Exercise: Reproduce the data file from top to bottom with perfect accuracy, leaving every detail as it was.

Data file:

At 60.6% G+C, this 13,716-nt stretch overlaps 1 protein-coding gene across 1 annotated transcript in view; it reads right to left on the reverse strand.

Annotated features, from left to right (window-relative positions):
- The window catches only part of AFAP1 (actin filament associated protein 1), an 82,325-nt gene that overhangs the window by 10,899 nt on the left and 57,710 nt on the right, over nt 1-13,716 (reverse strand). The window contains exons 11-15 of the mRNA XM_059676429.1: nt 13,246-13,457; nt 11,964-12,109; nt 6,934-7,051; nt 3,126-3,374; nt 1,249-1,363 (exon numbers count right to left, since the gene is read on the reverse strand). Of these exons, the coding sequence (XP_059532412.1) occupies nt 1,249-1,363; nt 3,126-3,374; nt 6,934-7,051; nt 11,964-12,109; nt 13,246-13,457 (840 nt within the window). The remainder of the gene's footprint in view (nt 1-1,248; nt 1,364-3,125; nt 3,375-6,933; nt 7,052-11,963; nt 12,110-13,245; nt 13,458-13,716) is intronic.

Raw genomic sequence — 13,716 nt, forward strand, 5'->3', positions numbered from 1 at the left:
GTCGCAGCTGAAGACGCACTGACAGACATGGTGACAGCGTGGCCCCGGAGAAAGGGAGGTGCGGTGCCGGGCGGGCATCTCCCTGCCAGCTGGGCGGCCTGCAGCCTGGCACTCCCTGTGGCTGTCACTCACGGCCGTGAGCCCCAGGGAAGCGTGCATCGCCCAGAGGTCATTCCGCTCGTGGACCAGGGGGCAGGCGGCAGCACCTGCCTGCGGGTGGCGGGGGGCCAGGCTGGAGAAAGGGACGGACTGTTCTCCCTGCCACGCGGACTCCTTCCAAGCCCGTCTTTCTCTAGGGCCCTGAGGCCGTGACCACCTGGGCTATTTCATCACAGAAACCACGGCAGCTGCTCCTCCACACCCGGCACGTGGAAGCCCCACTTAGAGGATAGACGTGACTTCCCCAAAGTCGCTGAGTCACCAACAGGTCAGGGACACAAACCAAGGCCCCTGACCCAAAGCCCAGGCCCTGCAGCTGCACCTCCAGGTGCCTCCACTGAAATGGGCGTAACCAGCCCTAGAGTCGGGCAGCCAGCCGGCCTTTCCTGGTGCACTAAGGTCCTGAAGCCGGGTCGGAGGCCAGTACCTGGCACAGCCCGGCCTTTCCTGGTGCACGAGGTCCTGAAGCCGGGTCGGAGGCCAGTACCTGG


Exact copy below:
At 60.6% G+C, this 13,716-nt stretch overlaps 1 protein-coding gene across 1 annotated transcript in view; it reads right to left on the reverse strand.

Annotated features, from left to right (window-relative positions):
- The window catches only part of AFAP1 (actin filament associated protein 1), an 82,325-nt gene that overhangs the window by 10,899 nt on the left and 57,710 nt on the right, over nt 1-13,716 (reverse strand). The window contains exons 11-15 of the mRNA XM_059676429.1: nt 13,246-13,457; nt 11,964-12,109; nt 6,934-7,051; nt 3,126-3,374; nt 1,249-1,363 (exon numbers count right to left, since the gene is read on the reverse strand). Of these exons, the coding sequence (XP_059532412.1) occupies nt 1,249-1,363; nt 3,126-3,374; nt 6,934-7,051; nt 11,964-12,109; nt 13,246-13,457 (840 nt within the window). The remainder of the gene's footprint in view (nt 1-1,248; nt 1,364-3,125; nt 3,375-6,933; nt 7,052-11,963; nt 12,110-13,245; nt 13,458-13,716) is intronic.

Raw genomic sequence — 13,716 nt, forward strand, 5'->3', positions numbered from 1 at the left:
GTCGCAGCTGAAGACGCACTGACAGACATGGTGACAGCGTGGCCCCGGAGAAAGGGAGGTGCGGTGCCGGGCGGGCATCTCCCTGCCAGCTGGGCGGCCTGCAGCCTGGCACTCCCTGTGGCTGTCACTCACGGCCGTGAGCCCCAGGGAAGCGTGCATCGCCCAGAGGTCATTCCGCTCGTGGACCAGGGGGCAGGCGGCAGCACCTGCCTGCGGGTGGCGGGGGGCCAGGCTGGAGAAAGGGACGGACTGTTCTCCCTGCCACGCGGACTCCTTCCAAGCCCGTCTTTCTCTAGGGCCCTGAGGCCGTGACCACCTGGGCTATTTCATCACAGAAACCACGGCAGCTGCTCCTCCACACCCGGCACGTGGAAGCCCCACTTAGAGGATAGACGTGACTTCCCCAAAGTCGCTGAGTCACCAACAGGTCAGGGACACAAACCAAGGCCCCTGACCCAAAGCCCAGGCCCTGCAGCTGCACCTCCAGGTGCCTCCACTGAAATGGGCGTAACCAGCCCTAGAGTCGGGCAGCCAGCCGGCCTTTCCTGGTGCACTAAGGTCCTGAAGCCGGGTCGGAGGCCAGTACCTGGCACAGCCCGGCCTTTCCTGGTGCACGAGGTCCTGAAGCCGGGTCGGAGGCCAGTACCTGG